Europe's latest rescue fund cleared a major hurdle Wednesday after a high court in Germany refused a request to block its ratification.
The German Constitutional Court ruled against a group of conservative politicians who requested an injunction that would bar Germany from ratifying the treaty governing the European Stability Mechanism.
The ruling means German President Joachim Gauck will be able to sign legislation backing the ESM treaty, which was passed by the parliament in June.
However, the court decided that Germany's €190 billion contribution to the fund cannot be increased without the consent of the German ESM representative. It also affirmed the rights of the German parliament to be consulted on how Germany's contribution to the fund is spent.
The ESM board of governors will hold their first meeting on October 8, according to a statement from Eurogroup president Jean-Claude Juncker.
German Chancellor Angela Merkel welcomed the court's decision, saying "it is a good day for Germany, it is a good day for Europe."
The ESM is a key component of the "breakthrough" agreement that European Union leaders announced in June to help stabilize the euro currency union. It is also an important part of new bond buying program announced last week by the European Central Bank.
The fund will eventually have €500 billion in capital, paid in by governments over a period of years, to provide loans for troubled members of the 17-nation currency union. It is designed to replace the European Financial Stability Facility, which has backed bailouts for Greece, Portugal and Ireland.
However, economists warn that the ESM cannot solve the underlying problems in the euro area, where many governments are struggling to cut public debt amid a deepening economic recession.
The ruling represents "another big step towards defusing the euro crisis," said Holger Schmieding, senior economist at Berenberg Bank. However, "the euro crisis is not over yet," he added. "It comes in waves. Grave risks are still ahead."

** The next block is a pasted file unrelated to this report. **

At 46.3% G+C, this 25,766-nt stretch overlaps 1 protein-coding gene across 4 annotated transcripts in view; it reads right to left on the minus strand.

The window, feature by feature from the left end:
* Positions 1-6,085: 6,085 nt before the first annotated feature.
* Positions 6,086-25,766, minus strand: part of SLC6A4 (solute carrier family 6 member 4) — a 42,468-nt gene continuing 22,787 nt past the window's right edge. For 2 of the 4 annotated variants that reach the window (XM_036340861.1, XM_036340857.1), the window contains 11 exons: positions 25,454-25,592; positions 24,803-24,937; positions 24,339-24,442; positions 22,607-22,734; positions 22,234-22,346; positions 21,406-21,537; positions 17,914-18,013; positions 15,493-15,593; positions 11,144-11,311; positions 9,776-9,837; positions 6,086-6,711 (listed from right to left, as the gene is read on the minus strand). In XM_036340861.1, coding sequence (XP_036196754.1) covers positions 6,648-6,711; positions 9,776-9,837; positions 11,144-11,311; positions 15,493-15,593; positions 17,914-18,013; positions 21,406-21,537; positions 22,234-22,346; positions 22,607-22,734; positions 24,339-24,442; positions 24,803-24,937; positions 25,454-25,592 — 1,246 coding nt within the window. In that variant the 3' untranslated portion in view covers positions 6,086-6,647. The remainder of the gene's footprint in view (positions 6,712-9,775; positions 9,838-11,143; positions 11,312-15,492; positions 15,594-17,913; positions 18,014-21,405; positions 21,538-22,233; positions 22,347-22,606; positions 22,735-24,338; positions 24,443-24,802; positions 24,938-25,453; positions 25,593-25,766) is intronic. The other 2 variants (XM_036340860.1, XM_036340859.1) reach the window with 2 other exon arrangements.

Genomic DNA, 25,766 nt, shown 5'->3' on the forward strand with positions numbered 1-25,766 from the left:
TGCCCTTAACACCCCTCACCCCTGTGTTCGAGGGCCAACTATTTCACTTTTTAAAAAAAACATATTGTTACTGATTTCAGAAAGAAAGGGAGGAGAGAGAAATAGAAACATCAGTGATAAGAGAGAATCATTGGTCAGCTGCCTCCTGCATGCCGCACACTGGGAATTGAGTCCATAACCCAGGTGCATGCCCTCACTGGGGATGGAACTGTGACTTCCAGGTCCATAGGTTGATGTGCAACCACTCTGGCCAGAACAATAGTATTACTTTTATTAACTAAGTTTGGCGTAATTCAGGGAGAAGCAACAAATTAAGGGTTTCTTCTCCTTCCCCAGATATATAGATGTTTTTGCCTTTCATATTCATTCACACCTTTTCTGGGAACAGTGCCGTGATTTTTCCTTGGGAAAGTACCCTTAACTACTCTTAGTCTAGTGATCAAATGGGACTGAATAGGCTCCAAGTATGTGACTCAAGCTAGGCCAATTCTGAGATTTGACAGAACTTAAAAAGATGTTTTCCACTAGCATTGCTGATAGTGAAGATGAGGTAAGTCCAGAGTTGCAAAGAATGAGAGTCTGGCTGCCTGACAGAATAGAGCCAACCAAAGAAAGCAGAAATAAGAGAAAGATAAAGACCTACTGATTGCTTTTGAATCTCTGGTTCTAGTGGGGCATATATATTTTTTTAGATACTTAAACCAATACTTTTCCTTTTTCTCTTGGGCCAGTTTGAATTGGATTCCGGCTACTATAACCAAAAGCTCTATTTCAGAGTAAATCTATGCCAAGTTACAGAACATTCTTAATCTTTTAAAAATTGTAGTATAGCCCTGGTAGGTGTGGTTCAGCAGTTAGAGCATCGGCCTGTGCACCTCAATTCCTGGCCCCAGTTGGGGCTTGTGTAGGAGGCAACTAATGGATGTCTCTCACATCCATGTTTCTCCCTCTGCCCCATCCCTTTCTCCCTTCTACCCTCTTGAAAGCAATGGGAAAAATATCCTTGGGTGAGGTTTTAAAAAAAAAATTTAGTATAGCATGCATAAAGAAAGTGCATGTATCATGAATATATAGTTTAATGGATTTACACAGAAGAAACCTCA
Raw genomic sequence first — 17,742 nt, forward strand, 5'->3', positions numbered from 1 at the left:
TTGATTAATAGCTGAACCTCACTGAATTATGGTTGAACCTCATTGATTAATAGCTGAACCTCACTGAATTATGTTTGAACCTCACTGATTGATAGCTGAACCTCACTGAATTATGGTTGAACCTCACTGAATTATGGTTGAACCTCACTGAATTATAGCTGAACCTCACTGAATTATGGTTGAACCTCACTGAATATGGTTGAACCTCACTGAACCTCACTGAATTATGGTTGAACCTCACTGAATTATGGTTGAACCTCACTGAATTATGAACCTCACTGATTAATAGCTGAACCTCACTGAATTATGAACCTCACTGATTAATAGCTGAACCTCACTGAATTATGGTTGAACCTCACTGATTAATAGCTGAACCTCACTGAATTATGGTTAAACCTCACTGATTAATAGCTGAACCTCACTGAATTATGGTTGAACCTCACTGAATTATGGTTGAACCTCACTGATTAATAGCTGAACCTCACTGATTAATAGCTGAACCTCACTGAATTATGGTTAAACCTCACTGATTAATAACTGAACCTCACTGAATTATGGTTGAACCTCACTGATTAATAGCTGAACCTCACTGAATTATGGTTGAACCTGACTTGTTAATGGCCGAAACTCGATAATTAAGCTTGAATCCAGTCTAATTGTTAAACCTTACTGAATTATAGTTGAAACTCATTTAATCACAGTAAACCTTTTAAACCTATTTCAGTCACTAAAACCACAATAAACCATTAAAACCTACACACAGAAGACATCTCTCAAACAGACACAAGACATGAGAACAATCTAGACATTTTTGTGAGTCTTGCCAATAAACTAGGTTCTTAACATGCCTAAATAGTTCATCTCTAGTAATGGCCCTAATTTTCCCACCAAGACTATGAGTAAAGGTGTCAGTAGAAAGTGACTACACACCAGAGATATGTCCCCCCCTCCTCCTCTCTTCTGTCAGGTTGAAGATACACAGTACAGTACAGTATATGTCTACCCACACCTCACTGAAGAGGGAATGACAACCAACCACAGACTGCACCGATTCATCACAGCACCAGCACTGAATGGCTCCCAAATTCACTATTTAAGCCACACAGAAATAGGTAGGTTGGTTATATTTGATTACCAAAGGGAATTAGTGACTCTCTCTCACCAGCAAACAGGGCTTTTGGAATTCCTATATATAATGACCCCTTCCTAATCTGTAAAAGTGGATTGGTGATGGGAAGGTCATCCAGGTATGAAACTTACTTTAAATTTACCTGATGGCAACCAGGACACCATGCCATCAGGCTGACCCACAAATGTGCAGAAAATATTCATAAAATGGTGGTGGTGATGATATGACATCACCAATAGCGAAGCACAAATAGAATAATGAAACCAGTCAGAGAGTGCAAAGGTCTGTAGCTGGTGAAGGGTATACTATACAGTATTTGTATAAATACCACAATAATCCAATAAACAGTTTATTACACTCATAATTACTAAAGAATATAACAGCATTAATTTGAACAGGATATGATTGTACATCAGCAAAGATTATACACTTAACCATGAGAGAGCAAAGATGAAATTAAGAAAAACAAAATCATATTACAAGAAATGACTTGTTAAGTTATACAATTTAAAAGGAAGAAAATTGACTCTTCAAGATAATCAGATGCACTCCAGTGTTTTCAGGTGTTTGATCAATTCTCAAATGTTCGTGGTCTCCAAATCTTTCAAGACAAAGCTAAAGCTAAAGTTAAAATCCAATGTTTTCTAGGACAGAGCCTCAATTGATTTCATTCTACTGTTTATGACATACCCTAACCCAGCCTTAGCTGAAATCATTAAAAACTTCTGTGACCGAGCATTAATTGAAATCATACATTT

Spain is widely seen as the most likely to request support from one of the bailout funds, which is a prerequisite for the ECB's new bond buying program. But Prime Minister Mariano Rajoy has been reluctant to commit to a formal program of economic reforms and outside surveillance.
Italy stands to benefit indirectly since many investors see Spain as a potential threat to the stability of Italy's €1 trillion bond market.
The court's decision is preliminary, with a final ruling on the legality of the ESM treaty expected later this year. But analysts say the court's president has made it clear that the final ruling will not deviate from Wednesday's announcement.
Timo Klien, an economist at IHS Global Insight in Frankfurt, said the court will need to decide whether the ECB's bond buying program circumvents the cap on Germany's contribution to the ESM. "This part may still entail risks for financial markets," he said.
In addition, the court's decision to restrict Germany's contribution represents an "implicit rejection" of plans to boost the firepower of the ESM by granting it a banking license, according to Schmieding.
"Germany cannot allow the ESM to leverage itself up so that the potential German maximum liability could exceed the cap," he wrote in an email.
Meanwhile, the court also supported the so-called fiscal compact that German Chancellor Angela Merkel and most other EU leaders signed in March.
The fiscal compact will become binding after 12 of the 17 euro area nations have ratified the treaty, according to Juncker. But it will not enter into force before January 1, 2013, he added.